Turn, Turn, Turn! (Carretera Austral Part 2)

Damp and Cold

The days before the New Year were not fun. A storm had moved in, and given that my accomodations were already booked, I needed to get up each day and make it to the next town on the schedule.

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When it’s this green everywhere, that means it rains a lot.
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Crete and Margaret, the wonderful Dutch couple I met in Villa Mañihaules, outside my hotel in Coyhaique, where I spent New Year’s Eve and New Year’s Day..
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The hostel where the Dutch stayed. It was not very nice, according to them despite it’s posh external appearance.
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One of the sunniest moments of the week before New Year’s. And good pavement. And a tailwind.

Hiking not biking

The next day, along with two Dutch women I’d met in Villa Mañihaules, I went for a 26k hike up around the mountains just below Cerro Castillo. The trail was gorgeous in places, the views spectacular, and the going quite difficult a times.

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Cerro Castillo (Castle Mountain), from which the pueblo ‘Villa Cerro Castillo’ gets its name. The glacier is really impressive up close.
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My favourite part of the trail. Wooded, shaded, wonderful. All we need is elves.
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The rock road. At times you had to guess where the trail was, despite a lot of great work by park rangers to place markers and cairns (“Stone men”, according to the Dutch) all throughout the 26k trail.
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It wasn’t that cold, except when there was wind at the top. One of my guidelines for hiking is, “Don’t worry about how you look, just wear the right stuff.” Mission accomplished.
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It’s hard to focus on the trail when there’s always a crazy mountain peak somewhere in the distance.

A new plan

As I’d arrived in Villa Cerro Castillo, I had talked to a bunch of backpackers, cyclists, and hikers, who told me about the conditions I’d face in the next week. Frost on tents. Freezing temps at night. Stronger winds. My tent is a Summer / Spring tent and not made for Winter. My sleeping bag is an ultra-lightweight bag, rated for 10 C, but certainly not freezing. I didn’t have the room on the bike to bring big puffy Winter gear, and the research I had done said it shouldn’t get much colder than 10C in the South. Well, my research was clearly wrong.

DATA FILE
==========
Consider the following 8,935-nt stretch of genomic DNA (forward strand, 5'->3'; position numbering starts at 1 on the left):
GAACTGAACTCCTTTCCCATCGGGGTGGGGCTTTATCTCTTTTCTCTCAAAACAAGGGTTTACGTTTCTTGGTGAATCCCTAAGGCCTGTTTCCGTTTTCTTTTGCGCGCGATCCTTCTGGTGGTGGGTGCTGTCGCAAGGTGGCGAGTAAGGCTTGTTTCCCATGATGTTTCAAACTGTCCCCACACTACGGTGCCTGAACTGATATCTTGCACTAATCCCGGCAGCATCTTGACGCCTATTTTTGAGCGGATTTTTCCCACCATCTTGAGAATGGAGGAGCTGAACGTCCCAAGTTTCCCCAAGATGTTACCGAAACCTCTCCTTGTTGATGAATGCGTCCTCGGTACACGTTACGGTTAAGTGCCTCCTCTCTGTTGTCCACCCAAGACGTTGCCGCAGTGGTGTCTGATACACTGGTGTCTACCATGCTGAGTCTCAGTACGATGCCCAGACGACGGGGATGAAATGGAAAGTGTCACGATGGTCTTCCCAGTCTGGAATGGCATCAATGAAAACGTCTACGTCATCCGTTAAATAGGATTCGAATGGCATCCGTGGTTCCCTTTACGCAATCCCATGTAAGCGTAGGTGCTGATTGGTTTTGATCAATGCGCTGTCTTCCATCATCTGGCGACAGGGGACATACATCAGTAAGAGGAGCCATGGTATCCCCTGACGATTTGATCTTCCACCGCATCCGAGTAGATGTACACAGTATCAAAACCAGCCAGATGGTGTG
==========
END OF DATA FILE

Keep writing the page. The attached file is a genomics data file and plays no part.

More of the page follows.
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Indian Stone Vegano is the only vegan restaurant I could find in Coyhaique. The falafel were delicious, and disappeared quickly.
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A portrait of a local priest, painted on an old satellite dish. An art installation, for sure. From a distance I had hoped it would be Johnny Cash.
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One of the bluffs along the route from Coyhaique to Cerro Castillo.
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A future tour guide outside a cave in the region around Puyuhuapi.
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Yep, it’s a damp, wet climate. Moss, tundra, etc.
  • Would I be able to cover the longer distances on this trip each day? (Yes!)
  • Would I have enough space in the frame packs to bring the gear that I needed for the weather? (No!)
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While I would not consider myself an animal rights activist, I passoinately fight for the rights of dog statues. The person who broke the dogs nose must be brought to justice. After all, this is one of the few dogs in South America who does not bark all through the night or run after cyclists.

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